Lauryn Hill was born and raised in New Jersey. She hit the big time, as a member of The Fugees and as a star of Sister Act 2, while still a teenager. Romantic tensions with Wyclef Jean caused the end of The Fugees, and at the age of 23, Hill released The Miseducation Of Lauryn Hill, which won five Grammies, received immense critical acclaim, and sold prolifically. She also wrote a hit for Aretha Franklin in 1997 – ‘A Rose is Still A Rose’ – and it appeared as if she could do no wrong.
But after such an assured start, Hill’s career faltered. She struggled to handle the pressures of fame, and she had already started a family with Bob Marley’s son Rohan. When she re-emerged as a recording artist, it was with an unplugged album of all-new material, with her own acoustic guitar the only accompaniment, and punctuated by long sermons about her life and beliefs.
Since then, Hill has yet to release a follow-up album; while she’s toured with The Fugees and as a solo artist, and released several singles, she’s also spent time in jail for tax evasion. She remains a talented, compelling figure.
Lauryn Hill Album Reviews
The Miseducation of Lauryn Hill
Hill recorded her debut largely in Tuff Gong studio in Jamaica. While she’s credited as executive producer, she was later taken to court by the group New Ark, who successfully argued that their influence on the material was greater than the original album credits indicated. Regardless, it’s an assured debut from Hill, who switches effortlessly between singing and rapping, creating a landmark in neo-soul. Perhaps the greatest strength of The Miseducation Of Lauryn Hill is its combination of autobiographical honesty and effortless commercial appeal.
Hill’s an interesting figure and her lyrics are often compelling – different subjects include her decision to keep her baby in the excellent ‘To Zion’, and relationships with her former Fugees band-mates in ‘Father Forgive Them’. ‘Doo Wop (That Thing)’ is the obvious single, with its smoothly harmonised hooks, while her remake of ‘Can’t Take My Eyes Off Of You’ is punchy and memorable. D’Angelo duets on ‘Everything is Everything’, while Mary J. Blige appears on ‘I Used To Love Him’.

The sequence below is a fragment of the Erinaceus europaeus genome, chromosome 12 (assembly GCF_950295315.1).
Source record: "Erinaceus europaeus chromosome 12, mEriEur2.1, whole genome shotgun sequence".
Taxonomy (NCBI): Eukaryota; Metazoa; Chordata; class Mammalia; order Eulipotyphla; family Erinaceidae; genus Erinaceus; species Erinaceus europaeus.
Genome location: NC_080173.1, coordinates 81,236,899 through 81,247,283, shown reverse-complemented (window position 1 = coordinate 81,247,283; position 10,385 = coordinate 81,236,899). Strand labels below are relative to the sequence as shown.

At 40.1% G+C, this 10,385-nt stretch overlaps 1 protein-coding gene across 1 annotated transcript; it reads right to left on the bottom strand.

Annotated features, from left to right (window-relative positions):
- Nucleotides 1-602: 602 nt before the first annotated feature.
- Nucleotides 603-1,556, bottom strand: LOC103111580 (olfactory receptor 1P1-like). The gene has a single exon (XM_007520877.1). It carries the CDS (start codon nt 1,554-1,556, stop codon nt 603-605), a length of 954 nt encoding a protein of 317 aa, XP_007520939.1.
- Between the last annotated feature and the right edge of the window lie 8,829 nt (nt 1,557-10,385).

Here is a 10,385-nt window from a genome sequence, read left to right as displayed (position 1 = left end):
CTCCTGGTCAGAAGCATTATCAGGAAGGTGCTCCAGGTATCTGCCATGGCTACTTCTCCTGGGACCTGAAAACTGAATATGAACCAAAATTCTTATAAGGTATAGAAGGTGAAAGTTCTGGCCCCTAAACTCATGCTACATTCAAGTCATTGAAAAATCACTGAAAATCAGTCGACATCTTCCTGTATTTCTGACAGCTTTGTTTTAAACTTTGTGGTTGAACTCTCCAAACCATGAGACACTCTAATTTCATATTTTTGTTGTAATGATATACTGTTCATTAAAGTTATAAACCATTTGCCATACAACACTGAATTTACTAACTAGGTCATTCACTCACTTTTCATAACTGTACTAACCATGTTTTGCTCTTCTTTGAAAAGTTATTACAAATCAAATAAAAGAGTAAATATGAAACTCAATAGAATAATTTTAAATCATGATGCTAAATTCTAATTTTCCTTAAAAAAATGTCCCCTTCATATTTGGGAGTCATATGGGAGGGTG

Like a lot of 1990s albums, Miseducation is a little long, but it has a core of terrific songs, and it effortlessly walks a difficult line between commercial appeal and personal authenticity.
MTV Unplugged No. 2.0
Instead of bringing in reworked versions of her hits with the Fugees and from her debut album, Lauryn Hill went on a more challenging journey with her Unplugged album. Unplugged is a 105-minute set with just Hill and her acoustic guitar, performing an all-new batch of songs. Many of the songs are long, repetitive and rambling, and significantly, a lot of the running time is given over to Hill’s monologues about her life and struggles with integrity and fame.
The acoustic format only partially plays to Hill’s strengths – she’s certainly not a technically gifted guitarist, mostly utilising simple strumming. But even in this stripped-down format, Hill is still compelling, and her lyrical themes of societal critique are fascinating. It’s difficult to pick individual songs out, as there’s little tonal variation, but her cover of Bob Marley’s ‘So Much Things To Say’ is a pleasant break from her bristly originals.
My rating’s perhaps a little lenient – it’s based on the version in my iTunes, where I only imported the songs and left off the spoken tracks. But despite its limitations, Unplugged is a fascinating statement from a talented artist with a frustratingly small discography.
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